Re: New Linux poweruser here ...
In the early days of unix there was a script called /etc/rc.init that started everything else. init's job at that time was run rc.init or a shell and clean up after programs that ended. Then run levels (single user/admin mode) were introduced by AT&T after the AT&T/BSD/AT&T split/fork that created System V. IBM's AIX included an early concept of having a program doing smarter things that the early init and scripts and that was considered heresy by the greybeards. The init system in Solaris 10 also caused a great deal of strife and caused a number of people to abandon it or stick with Sol 8/9 (which are still supported as containers under 11.3).
Systemd was intended to fix the init problems of the laptop while the old init.d (/etc/rc2.d and /etc/rc3.d) were much better for dealing with older larger servers which would hardly ever reboot and didn't have their hardware disappearing and new stuff reappearing all the time. Most of the major critics of early systemd (and Solaris svcs) were sysadms who just ran servers. The system V init (like solaris) for the sun comparable laptops made by tadpole was an absolute nightmare as it needed to make use of run-levels a,b and c to deal with going in and out of power saving or sleep modes and it didn't have to cope with usb devices showing up. The dependency tree of a modern init system is exceptionally complex and there is current research in the field. The SysV inittab had names for the purpose of a makefile like dependency tree but wasn't properly used showing this problem goes back to at least 1983.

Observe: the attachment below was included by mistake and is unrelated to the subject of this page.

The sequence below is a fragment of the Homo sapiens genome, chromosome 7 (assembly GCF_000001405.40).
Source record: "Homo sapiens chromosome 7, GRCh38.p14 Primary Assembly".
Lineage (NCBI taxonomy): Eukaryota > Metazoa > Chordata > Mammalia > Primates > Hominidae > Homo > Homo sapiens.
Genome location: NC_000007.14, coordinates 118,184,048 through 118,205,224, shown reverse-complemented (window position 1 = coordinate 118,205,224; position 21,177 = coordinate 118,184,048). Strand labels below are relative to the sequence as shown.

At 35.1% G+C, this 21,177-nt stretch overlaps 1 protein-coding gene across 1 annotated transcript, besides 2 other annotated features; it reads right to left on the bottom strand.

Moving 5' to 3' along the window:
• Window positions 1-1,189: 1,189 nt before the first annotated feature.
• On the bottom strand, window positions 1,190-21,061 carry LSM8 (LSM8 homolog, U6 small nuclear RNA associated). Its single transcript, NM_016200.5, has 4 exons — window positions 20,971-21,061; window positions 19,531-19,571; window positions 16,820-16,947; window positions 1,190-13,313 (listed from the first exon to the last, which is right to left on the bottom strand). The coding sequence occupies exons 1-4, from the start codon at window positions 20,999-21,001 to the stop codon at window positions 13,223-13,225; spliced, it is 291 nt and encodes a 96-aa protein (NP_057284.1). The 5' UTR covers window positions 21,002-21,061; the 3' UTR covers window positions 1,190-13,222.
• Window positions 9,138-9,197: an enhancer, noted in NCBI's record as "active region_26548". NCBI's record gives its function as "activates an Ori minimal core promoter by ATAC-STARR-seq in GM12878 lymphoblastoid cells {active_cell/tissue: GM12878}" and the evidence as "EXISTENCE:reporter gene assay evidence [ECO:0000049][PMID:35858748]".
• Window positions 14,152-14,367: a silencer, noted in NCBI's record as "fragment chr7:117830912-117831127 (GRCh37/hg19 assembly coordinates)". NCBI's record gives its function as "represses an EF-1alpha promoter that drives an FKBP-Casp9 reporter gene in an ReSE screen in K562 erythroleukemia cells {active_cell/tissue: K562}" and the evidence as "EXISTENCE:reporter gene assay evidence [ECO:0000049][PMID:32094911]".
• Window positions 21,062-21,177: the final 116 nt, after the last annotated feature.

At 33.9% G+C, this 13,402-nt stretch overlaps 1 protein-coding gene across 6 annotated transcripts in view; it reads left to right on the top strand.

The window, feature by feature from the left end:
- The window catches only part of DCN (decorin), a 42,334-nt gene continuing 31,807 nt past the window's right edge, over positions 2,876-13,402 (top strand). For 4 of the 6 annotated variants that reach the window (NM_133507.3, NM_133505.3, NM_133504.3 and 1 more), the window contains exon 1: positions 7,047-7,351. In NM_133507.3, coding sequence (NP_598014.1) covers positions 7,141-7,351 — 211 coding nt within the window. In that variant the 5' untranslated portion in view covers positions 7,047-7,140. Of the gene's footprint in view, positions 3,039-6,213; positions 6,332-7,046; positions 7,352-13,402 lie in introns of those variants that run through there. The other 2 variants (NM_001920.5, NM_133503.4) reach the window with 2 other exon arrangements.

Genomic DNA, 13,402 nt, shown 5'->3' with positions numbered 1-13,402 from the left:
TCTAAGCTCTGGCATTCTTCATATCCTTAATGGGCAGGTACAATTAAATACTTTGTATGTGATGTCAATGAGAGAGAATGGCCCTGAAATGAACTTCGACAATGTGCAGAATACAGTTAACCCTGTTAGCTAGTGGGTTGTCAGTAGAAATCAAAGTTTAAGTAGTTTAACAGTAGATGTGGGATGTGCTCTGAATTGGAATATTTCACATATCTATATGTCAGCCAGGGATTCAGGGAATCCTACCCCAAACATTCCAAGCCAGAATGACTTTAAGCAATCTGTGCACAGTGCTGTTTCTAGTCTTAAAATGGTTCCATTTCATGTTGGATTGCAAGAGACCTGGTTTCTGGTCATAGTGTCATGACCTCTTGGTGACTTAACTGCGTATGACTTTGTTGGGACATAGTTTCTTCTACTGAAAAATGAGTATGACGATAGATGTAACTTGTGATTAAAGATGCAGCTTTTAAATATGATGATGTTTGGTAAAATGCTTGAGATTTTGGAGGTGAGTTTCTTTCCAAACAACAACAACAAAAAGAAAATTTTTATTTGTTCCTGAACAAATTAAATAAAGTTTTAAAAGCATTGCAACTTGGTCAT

What I expect will happen is that one of the BSD groups will figure out how to do more modern init system correctly for the range of hardware between tablets and servers, have their init work with the existing rc.d/init.d/svcs/systemd config files. Then systemd will get relegated to something like the contract manager under solaris and in time disappear.